Wednesday, 26 February 2014
Start early to secure your investment
Andrew Oranjuik from Martin-Kaye Solicitors, said it was never too early to be thinking about the length of a lease.
“Almost all flats have long leasehold agreements on them which can typically be 99 or even 125 years, which of course sounds like a lifetime away. But what happens when the lease comes to an end? The short answer is that the flat has to be handed back to the owner of the building.
“To ensure tenants are protected though, they have a legal right to extend the period of their leases by up to 90 years, as long as they pay a premium. And even though you may think the end of the lease is light years away, it’s in your best interest to renegotiate at the earliest possible opportunity.”
Andrew said early discussions were advisable as the premium payable to the owner of the building increases as the time left on the lease decreases.
“Mortgage lenders are often reluctant to lend against leases where there is only a short term left on the lease too, and buyers are also unlikely to want to buy a leasehold flat with just a few years left on the agreement.”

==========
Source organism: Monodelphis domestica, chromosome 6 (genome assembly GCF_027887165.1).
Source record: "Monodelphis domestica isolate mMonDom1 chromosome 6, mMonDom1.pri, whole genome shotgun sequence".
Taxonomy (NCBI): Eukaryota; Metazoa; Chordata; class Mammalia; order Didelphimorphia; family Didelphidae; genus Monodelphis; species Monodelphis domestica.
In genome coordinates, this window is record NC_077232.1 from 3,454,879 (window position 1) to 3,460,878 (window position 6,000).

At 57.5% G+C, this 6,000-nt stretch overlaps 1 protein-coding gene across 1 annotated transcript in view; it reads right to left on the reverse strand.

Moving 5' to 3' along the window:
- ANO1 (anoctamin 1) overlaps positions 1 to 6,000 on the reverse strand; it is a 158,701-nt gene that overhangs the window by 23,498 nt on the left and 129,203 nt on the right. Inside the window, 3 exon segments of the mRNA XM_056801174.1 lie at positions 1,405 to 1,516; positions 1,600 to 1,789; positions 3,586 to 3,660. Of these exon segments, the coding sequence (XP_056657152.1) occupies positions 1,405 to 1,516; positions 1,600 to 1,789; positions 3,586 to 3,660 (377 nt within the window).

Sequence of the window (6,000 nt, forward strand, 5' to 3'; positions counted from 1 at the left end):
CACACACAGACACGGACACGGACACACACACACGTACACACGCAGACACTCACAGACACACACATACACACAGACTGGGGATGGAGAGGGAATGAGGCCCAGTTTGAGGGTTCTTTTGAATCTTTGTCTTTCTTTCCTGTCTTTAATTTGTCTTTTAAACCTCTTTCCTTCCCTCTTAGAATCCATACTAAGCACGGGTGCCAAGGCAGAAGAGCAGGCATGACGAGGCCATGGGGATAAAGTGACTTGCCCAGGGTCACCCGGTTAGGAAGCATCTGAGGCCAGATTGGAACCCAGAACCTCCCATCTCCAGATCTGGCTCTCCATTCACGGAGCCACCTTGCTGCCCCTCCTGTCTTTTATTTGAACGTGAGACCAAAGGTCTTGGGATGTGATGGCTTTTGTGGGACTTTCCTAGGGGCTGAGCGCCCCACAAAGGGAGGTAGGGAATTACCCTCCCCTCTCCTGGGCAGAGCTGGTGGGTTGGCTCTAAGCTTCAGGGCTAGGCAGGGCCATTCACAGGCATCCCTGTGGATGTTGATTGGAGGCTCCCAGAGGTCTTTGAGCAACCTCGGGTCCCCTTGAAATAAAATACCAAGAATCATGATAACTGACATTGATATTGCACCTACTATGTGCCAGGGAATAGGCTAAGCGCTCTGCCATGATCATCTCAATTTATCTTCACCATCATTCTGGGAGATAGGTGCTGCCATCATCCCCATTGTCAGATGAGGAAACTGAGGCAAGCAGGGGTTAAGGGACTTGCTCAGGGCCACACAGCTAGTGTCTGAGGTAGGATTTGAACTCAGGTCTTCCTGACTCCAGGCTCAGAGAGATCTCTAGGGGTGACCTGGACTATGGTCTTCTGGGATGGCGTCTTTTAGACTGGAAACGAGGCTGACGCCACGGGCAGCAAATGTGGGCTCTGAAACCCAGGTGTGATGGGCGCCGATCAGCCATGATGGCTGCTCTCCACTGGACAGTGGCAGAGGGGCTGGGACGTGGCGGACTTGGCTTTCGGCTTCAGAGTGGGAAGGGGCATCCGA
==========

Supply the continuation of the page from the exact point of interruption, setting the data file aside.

He said the premium payable to the owner of the building in order to extend a lease is calculated using a complex formula linked to the value of the flat itself.
“You’ll find that the premium increases significantly once the lease term drops below 80 years, so the sooner you start negotiating, the better. So check the small print and act as soon as possible, ideally while there is at least 80 years still left on your deal, as this will preserve or even improve the value of the property.
“It will be money well spent and you will have safeguarded your position, putting your mind at rest that you’ll be able to live in the property for many years to come.”